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Entertainment & Arts

Judge allows Cuba Gooding Jr. groping case to go forward

Cuba Gooding Jr.
Cuba Gooding Jr., right, with his attorney Mark Heller, arrives at criminal court in New York on June 26, 2019.
(Richard Drew / Associated Press)

A New York City judge rejected actor Cuba Gooding Jr.’s request to have his groping case thrown out.

Judge Phyllis Chu said in a written ruling this week that conflicting accounts of the accusations against the Oscar-winning “Jerry Maguire” star should be resolved at a trial starting Sept. 3.

An attorney for Gooding, Mark Heller, said in a statement Thursday that he still expects his client to be exonerated.

Oscar winner Cuba Gooding Jr. surrendered to New York authorities on Thursday following allegations that he groped a woman at a Manhattan nightclub over the weekend, according to the New York Police Dept.
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A criminal complaint filed by prosecutors in Manhattan has accused Gooding of placing his hand on a 29-year-old woman’s breast and squeezing it without her consent at Magic Hour Rooftop Bar & Lounge near Times Square on June 9. The woman told police she believed Gooding was intoxicated.

The 51-year-old Gooding was arrested four days later after turning himself in to police. He pleaded not guilty to forcible touching and sexual abuse charges and was released on his own recognizance after about six hours in police custody.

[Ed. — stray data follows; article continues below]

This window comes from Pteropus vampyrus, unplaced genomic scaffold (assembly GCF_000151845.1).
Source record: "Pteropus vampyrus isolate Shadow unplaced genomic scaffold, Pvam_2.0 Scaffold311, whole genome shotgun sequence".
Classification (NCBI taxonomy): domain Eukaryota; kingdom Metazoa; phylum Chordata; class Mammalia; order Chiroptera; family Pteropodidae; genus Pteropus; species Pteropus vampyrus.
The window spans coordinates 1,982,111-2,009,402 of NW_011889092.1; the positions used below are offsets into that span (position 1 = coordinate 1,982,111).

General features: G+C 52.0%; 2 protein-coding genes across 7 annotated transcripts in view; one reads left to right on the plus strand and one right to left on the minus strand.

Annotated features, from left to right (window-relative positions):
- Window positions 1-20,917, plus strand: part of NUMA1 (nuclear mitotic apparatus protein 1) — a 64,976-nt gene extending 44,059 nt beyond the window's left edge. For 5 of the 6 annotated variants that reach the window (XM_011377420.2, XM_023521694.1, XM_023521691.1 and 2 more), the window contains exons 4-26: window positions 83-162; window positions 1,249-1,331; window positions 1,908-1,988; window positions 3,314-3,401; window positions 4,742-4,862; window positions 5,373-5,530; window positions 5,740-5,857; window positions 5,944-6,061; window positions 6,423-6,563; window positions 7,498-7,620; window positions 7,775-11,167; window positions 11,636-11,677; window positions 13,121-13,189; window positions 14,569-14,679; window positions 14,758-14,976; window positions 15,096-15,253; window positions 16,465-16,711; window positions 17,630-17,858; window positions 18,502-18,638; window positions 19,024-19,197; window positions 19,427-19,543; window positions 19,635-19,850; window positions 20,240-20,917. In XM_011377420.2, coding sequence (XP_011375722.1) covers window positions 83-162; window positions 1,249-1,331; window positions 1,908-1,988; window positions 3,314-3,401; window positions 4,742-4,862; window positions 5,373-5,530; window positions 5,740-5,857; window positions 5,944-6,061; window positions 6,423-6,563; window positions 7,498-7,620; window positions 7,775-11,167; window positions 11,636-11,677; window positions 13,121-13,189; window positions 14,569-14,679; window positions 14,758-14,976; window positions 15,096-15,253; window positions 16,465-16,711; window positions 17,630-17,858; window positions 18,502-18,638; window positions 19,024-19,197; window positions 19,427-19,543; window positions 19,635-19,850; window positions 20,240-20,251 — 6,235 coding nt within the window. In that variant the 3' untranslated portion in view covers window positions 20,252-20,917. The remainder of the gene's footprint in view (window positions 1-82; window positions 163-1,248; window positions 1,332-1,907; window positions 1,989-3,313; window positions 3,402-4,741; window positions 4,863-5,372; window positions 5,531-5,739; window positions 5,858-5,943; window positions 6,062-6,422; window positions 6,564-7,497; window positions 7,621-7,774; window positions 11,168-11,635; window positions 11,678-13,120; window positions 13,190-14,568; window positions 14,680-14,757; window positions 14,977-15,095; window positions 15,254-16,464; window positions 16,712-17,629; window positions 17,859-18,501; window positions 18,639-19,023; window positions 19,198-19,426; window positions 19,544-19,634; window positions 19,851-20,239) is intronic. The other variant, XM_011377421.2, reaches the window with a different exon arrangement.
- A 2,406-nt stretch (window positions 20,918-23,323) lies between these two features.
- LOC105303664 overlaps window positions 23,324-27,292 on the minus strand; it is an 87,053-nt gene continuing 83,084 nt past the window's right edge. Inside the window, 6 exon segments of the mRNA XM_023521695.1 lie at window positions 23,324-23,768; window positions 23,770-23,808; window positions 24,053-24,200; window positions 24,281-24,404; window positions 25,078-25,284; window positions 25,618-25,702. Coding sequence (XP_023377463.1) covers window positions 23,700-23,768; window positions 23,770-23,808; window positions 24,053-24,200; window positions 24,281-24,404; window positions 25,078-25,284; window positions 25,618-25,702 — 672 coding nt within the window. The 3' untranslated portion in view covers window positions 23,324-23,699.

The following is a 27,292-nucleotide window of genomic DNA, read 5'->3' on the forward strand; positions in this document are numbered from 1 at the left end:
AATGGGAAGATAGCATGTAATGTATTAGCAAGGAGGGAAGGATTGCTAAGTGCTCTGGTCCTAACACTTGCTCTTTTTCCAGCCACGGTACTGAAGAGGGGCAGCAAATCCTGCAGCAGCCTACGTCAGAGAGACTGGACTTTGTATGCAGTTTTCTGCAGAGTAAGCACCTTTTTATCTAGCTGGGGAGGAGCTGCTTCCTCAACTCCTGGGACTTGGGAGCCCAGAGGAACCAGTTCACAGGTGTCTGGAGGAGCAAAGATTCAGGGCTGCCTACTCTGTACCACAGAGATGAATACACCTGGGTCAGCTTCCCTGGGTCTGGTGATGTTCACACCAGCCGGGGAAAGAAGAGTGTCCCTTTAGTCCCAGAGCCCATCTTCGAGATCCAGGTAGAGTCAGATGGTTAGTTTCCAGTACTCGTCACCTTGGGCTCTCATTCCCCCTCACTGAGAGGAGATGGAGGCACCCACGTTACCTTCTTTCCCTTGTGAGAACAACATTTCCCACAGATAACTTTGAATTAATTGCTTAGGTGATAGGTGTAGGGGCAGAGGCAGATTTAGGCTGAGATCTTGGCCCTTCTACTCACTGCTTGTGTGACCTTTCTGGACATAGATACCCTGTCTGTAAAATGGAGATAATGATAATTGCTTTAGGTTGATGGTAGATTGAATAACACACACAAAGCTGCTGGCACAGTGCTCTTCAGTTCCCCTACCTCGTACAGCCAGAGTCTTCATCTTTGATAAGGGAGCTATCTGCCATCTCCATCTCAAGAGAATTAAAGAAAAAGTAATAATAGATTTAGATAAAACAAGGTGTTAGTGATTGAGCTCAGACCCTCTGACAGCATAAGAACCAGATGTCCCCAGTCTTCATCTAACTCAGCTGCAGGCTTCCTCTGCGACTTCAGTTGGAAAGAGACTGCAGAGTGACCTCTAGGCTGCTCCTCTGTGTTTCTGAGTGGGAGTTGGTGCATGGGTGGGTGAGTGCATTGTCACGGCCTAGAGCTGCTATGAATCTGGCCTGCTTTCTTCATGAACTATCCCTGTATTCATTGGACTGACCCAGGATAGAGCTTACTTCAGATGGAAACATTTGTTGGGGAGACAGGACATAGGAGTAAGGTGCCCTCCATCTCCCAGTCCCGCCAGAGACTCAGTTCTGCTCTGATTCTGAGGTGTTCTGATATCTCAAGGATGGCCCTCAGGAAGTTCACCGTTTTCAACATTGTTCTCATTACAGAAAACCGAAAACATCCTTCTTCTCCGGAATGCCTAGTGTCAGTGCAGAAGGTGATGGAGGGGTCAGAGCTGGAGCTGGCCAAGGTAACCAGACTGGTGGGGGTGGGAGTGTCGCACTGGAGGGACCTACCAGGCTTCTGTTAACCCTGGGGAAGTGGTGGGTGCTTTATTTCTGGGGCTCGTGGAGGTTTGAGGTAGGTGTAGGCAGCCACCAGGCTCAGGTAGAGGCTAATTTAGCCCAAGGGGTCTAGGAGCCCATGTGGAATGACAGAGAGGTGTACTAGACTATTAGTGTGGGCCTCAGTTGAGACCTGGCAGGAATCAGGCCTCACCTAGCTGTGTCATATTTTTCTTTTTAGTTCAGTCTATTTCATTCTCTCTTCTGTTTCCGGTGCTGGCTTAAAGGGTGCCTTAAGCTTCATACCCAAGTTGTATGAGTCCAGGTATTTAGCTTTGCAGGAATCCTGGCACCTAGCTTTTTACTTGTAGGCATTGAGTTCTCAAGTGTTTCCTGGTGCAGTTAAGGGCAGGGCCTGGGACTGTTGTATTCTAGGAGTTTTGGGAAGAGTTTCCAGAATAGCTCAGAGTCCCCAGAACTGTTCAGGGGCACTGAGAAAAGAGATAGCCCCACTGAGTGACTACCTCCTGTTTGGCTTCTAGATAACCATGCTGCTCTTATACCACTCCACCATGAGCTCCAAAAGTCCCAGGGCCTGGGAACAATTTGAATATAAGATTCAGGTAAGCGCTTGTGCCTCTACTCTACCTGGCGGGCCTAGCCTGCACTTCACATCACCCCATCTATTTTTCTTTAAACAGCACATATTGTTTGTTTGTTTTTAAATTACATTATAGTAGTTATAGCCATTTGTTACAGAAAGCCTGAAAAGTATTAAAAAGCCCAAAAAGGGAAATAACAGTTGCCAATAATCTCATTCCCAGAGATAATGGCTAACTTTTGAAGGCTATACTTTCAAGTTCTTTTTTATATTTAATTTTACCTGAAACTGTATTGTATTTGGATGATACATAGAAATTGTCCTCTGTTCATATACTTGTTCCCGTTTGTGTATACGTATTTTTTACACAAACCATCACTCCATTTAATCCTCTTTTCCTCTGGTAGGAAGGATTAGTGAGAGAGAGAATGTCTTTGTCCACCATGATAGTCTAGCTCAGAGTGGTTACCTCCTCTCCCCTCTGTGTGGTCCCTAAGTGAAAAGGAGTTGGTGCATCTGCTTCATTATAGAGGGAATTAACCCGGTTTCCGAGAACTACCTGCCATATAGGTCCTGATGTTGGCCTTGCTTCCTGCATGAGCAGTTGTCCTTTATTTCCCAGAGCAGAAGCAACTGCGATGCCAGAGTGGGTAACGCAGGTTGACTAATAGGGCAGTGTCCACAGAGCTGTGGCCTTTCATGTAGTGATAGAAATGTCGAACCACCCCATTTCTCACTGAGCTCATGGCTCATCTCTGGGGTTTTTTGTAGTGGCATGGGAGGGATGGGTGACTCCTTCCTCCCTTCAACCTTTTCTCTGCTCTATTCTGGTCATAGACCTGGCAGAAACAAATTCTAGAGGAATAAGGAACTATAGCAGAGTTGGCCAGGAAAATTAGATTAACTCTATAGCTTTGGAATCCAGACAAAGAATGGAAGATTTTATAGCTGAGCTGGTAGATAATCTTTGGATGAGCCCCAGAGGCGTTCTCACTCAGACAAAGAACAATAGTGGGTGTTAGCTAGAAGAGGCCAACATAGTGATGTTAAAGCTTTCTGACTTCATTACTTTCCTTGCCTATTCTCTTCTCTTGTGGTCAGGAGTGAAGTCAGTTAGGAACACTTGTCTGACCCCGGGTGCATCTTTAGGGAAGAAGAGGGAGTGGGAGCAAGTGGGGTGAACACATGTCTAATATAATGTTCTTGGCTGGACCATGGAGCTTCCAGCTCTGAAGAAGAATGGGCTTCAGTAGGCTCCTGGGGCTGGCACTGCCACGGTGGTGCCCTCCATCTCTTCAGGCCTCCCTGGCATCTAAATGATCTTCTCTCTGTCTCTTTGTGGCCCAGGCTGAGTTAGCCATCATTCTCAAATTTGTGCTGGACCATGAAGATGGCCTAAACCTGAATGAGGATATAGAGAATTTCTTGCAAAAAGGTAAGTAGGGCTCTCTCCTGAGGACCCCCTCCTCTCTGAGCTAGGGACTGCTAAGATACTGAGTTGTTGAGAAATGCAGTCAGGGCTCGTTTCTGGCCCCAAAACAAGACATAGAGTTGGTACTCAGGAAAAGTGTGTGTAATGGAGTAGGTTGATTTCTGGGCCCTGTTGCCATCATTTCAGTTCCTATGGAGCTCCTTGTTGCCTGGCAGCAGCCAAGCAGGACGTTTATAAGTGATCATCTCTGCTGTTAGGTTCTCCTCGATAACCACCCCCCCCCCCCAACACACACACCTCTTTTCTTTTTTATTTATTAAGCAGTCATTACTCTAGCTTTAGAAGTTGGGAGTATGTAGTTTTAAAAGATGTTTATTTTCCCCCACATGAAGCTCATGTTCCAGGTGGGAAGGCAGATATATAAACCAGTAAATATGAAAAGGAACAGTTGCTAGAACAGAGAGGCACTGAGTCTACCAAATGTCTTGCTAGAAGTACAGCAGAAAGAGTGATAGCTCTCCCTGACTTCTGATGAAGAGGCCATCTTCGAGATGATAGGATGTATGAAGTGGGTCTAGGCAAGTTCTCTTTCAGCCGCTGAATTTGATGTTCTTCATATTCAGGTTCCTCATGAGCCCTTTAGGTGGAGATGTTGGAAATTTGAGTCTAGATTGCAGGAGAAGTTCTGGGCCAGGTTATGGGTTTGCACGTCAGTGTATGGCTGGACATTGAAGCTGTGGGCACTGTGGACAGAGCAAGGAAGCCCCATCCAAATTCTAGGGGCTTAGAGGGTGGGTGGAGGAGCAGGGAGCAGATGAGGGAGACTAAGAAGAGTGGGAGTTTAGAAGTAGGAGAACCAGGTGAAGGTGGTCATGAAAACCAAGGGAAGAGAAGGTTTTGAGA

An attorney for Cuba Gooding Jr. is refuting conclusions some have drawn from a surveillance video showing the actor touching a woman who has accused him of groping her.

The defense had filed papers saying the misdemeanor forcible touching case should be dismissed based on accounts of two witnesses who say it never happened, and that video from the bar backs up that claim. The papers argued that since there was clear evidence that no crime was committed, it was necessary to throw out the case to protect the integrity of the criminal justice system.

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The judge wrote: “This court disagrees. The conflicting factual allegations between the criminal court information and the defendant’s motion should be resolved at trial.”


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